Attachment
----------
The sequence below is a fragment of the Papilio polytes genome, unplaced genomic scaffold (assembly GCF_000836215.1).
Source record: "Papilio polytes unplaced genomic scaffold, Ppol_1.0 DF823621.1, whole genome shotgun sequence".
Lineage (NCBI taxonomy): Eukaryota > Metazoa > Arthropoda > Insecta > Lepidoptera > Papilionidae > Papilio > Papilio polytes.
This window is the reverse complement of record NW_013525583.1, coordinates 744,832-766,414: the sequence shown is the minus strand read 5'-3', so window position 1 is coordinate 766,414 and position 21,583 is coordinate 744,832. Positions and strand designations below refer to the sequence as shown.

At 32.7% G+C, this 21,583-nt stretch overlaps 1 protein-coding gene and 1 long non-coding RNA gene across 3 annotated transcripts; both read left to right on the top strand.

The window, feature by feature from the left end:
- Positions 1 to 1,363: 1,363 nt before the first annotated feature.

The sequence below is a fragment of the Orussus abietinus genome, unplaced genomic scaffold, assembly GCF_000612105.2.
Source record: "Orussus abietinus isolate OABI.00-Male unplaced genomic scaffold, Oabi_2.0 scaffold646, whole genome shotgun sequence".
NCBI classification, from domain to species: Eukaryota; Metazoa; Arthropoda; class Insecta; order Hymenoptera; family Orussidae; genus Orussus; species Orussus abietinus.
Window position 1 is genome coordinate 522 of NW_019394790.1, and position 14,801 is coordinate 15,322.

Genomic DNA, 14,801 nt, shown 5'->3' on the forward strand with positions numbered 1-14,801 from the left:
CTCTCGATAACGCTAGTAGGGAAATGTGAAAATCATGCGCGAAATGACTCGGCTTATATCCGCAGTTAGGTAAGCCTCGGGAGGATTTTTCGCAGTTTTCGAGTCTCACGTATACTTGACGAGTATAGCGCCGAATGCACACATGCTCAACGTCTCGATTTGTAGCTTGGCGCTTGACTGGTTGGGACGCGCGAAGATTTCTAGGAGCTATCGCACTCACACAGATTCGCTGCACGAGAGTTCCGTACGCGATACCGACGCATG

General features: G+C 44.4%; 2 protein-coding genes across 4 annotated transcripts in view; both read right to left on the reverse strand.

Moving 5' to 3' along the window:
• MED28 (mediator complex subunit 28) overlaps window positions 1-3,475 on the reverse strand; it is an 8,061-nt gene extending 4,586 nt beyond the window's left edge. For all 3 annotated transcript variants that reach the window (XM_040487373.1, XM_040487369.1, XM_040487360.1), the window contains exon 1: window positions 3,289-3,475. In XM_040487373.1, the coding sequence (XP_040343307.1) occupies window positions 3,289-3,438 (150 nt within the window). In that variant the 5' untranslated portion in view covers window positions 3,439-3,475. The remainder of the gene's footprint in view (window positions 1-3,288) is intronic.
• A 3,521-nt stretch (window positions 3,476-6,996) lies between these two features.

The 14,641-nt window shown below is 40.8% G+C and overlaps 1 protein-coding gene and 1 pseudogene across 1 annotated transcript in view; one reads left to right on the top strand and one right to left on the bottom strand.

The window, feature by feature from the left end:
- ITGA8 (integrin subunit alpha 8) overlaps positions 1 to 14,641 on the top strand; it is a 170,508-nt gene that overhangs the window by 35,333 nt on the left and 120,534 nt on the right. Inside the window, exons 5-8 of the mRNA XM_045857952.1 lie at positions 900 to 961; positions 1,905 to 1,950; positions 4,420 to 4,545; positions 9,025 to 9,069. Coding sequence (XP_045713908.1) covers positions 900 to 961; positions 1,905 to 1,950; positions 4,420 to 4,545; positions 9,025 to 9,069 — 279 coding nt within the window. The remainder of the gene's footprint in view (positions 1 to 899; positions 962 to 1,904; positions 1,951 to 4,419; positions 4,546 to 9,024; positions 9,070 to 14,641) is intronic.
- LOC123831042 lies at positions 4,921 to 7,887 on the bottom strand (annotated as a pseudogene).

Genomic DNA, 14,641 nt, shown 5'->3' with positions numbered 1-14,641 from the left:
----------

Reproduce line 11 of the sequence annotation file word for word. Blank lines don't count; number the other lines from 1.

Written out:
Window position 1 is genome coordinate 522 of NW_019394790.1, and position 14,801 is coordinate 15,322.